Experts sound the alarm over South Africa’s new ‘spy bill’

 ·14 Feb 2024

With the window for public comment on the controversial General Intelligence Laws Amendment Bill closing tomorrow (15 February), experts are worried that the government will not pay attention to the thousands of submissions made by the public.

The government published the bill back in November 2023 which, among amending 12 other security laws, is aimed at countering the erosion of the country’s State Security Agency (SSA) by overhauling the agency.

This follows the findings of the High-Level Review Panel and the Commission of Inquiry into State Capture which concluded that the agency had been repurposed to keep former president Jacob Zuma and his allies in power during his presidency.

The bill indicates, among other key changes, that SSA will be replaced by two separate agencies with different mandates: one for foreign intelligence (South African Intelligence Service), and the other for domestic intelligence (South African Intelligence Agency).

Misuse of power

However, experts worry that the bill serves to rather create a national security state to keep citizens toeing the line rather than protecting them.

Law professor Pierre de Vos said that “the bill signals a radical change in how the government – at least formally – views ‘national security’, and in the role it believes intelligence agencies should play in protecting ‘national security’.”

De Vos said that if the bill is passed, “it will vastly expand the categories of people subject to security clearance and will grant additional discretionary powers to the minister, often in vague and general terms.”

Other notable experts warned that the new laws would be abused.

“The new mandates given to the two new agencies and the definitions they rely on are so broad that abuse of their powerful spying capabilities is almost a foregone conclusion,” wrote Professor of Digital Society, Jane Duncan.

De Vos agreed with this, saying that one of the main aims of the bill is likely to remove many of the restrictions that currently limit the ability of the Intelligence Service to lawfully spy on people and organisations inside South Africa, monitoring people who display opposition to or criticise the state, and identifying them under the banner of national security.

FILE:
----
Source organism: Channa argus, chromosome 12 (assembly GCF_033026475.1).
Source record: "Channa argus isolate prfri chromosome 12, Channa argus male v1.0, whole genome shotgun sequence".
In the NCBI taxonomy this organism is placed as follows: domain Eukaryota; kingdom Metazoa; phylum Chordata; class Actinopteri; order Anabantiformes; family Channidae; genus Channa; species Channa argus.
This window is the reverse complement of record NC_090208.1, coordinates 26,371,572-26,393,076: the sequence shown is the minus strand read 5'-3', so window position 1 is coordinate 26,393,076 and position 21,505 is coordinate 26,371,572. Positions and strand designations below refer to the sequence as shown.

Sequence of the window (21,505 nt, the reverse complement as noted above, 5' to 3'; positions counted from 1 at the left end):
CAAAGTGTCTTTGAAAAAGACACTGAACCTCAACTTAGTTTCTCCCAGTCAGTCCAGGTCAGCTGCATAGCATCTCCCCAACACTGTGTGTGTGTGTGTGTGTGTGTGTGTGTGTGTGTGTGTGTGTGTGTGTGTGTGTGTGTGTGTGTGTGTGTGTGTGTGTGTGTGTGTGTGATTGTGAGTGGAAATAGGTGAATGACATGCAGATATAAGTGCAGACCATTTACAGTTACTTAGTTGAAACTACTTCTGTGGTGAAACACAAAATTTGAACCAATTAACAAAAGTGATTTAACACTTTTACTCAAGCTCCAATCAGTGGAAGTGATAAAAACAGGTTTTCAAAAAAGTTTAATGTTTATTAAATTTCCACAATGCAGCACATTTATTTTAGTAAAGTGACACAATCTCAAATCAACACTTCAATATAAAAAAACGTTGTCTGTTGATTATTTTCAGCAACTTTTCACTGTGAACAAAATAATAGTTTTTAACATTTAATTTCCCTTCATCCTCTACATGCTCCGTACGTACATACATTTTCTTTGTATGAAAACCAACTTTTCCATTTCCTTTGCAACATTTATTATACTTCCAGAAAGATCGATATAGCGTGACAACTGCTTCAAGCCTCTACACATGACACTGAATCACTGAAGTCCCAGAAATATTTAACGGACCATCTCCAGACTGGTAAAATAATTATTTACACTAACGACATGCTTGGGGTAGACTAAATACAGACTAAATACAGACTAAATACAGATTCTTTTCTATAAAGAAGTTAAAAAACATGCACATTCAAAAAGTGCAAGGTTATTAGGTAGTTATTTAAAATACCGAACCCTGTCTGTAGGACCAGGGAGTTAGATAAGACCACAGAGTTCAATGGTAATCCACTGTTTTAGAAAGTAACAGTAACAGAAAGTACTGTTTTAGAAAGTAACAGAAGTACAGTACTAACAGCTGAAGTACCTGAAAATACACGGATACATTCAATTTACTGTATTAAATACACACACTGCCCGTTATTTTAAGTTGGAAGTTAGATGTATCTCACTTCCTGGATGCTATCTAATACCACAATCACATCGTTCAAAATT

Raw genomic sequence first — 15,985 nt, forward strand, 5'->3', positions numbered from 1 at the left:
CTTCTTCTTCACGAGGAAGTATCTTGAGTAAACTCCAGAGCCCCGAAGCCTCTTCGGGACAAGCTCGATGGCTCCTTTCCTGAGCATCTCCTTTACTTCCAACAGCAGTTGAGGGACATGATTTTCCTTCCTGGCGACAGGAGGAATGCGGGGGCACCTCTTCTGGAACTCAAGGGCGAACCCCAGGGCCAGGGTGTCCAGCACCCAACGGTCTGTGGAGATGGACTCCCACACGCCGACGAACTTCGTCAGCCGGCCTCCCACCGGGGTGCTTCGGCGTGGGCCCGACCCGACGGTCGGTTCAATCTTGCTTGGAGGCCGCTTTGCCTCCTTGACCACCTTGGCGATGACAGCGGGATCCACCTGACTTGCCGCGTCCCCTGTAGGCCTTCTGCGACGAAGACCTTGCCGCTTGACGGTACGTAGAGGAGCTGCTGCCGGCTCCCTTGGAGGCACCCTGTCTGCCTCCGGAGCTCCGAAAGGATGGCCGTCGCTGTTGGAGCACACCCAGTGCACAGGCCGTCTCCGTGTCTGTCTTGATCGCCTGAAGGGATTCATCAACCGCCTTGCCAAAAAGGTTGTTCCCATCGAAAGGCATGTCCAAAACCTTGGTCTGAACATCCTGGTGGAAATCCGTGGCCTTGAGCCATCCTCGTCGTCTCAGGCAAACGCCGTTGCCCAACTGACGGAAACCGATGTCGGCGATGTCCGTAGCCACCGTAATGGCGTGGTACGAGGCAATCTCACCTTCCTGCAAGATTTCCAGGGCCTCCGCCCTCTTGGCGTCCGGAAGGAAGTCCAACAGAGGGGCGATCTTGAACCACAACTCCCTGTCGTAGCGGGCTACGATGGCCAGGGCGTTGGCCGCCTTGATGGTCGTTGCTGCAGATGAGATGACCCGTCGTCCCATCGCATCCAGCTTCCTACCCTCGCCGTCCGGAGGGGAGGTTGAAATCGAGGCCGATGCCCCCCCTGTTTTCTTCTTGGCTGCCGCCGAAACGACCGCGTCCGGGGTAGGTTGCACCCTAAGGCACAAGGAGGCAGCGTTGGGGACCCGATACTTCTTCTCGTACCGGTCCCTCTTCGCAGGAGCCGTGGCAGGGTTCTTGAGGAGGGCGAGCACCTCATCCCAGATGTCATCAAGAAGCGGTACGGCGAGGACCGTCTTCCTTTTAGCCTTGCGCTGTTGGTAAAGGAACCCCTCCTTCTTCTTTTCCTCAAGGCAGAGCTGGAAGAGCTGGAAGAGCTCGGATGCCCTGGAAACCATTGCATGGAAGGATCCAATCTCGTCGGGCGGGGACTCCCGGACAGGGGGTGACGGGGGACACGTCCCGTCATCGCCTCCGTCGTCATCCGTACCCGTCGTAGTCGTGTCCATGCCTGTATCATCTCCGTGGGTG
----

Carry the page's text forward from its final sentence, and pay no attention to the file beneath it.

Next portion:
“The intelligence service could be put to use to keep the governing party in power,” De Vos said.

Broad definitions

Echoing de Vos, Duncan warned that the ‘over-broad’ definitions leave room for abuse of power.

“The bill says the new agencies will be responsible for collecting and analysing intelligence relating to threats or potential threats to national security in accordance with the constitution… [but the] definition is extremely expansive [as it] allows the intelligence services to undertake any activity that could advance South Africa’s interests,” said Duncan.

The experts urge that such capabilities should only be used in circumstances when the country is under legitimate threat.

To normalise their use in everyday government functions threatens democracy,” added Duncan.

“Previously, the ANC government’s formal position was that national security was a matter of protecting the constitutional order; [now] the bill views it as a matter of advancing supposed ‘shared values’ and interests and going after those who make this difficult,” said de Vos.

Experts are calling on the government to narrow the scope of the two new agencies that are being proposed to rather focus on domestic and foreign threats of organised violence against society, such as terrorism or genocide.

They believe it is important to amend the proposed legislation to maintain its focus on protecting broader society, rather than just the state. This is because vague and broad mandates could create, as experts describe, a “surveillance state.”

To comment on the bill, it must be done before the end of working hours on 15 February, through:

Read: The big danger of South Africa’s new surveillance laws

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